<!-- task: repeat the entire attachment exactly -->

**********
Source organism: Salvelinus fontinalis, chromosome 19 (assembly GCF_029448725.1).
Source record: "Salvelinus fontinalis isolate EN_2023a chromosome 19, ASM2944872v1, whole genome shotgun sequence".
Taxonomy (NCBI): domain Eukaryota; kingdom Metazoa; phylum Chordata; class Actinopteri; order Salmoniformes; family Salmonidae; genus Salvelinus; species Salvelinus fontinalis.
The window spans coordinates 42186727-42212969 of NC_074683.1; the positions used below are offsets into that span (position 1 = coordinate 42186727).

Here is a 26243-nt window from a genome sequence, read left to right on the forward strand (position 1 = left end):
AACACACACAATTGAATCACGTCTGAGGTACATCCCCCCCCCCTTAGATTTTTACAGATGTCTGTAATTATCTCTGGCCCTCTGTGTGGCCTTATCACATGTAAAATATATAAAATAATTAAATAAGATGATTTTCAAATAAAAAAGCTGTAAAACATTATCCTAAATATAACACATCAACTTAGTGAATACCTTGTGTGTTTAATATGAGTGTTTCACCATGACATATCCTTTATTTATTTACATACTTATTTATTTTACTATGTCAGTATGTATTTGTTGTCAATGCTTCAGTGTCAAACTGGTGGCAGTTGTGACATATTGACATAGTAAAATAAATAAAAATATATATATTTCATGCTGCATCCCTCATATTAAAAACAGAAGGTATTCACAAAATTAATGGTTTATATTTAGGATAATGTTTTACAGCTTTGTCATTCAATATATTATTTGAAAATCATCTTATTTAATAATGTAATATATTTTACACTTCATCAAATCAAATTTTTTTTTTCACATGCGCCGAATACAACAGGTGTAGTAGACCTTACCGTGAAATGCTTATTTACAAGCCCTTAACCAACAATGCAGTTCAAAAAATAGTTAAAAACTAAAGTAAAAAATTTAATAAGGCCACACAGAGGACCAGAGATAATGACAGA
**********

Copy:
Source organism: Salvelinus fontinalis, chromosome 19 (assembly GCF_029448725.1).
Source record: "Salvelinus fontinalis isolate EN_2023a chromosome 19, ASM2944872v1, whole genome shotgun sequence".
Taxonomy (NCBI): domain Eukaryota; kingdom Metazoa; phylum Chordata; class Actinopteri; order Salmoniformes; family Salmonidae; genus Salvelinus; species Salvelinus fontinalis.
The window spans coordinates 42186727-42212969 of NC_074683.1; the positions used below are offsets into that span (position 1 = coordinate 42186727).

Here is a 26243-nt window from a genome sequence, read left to right on the forward strand (position 1 = left end):
AACACACACAATTGAATCACGTCTGAGGTACATCCCCCCCCCCTTAGATTTTTACAGATGTCTGTAATTATCTCTGGCCCTCTGTGTGGCCTTATCACATGTAAAATATATAAAATAATTAAATAAGATGATTTTCAAATAAAAAAGCTGTAAAACATTATCCTAAATATAACACATCAACTTAGTGAATACCTTGTGTGTTTAATATGAGTGTTTCACCATGACATATCCTTTATTTATTTACATACTTATTTATTTTACTATGTCAGTATGTATTTGTTGTCAATGCTTCAGTGTCAAACTGGTGGCAGTTGTGACATATTGACATAGTAAAATAAATAAAAATATATATATTTCATGCTGCATCCCTCATATTAAAAACAGAAGGTATTCACAAAATTAATGGTTTATATTTAGGATAATGTTTTACAGCTTTGTCATTCAATATATTATTTGAAAATCATCTTATTTAATAATGTAATATATTTTACACTTCATCAAATCAAATTTTTTTTTTCACATGCGCCGAATACAACAGGTGTAGTAGACCTTACCGTGAAATGCTTATTTACAAGCCCTTAACCAACAATGCAGTTCAAAAAATAGTTAAAAACTAAAGTAAAAAATTTAATAAGGCCACACAGAGGACCAGAGATAATGACAGA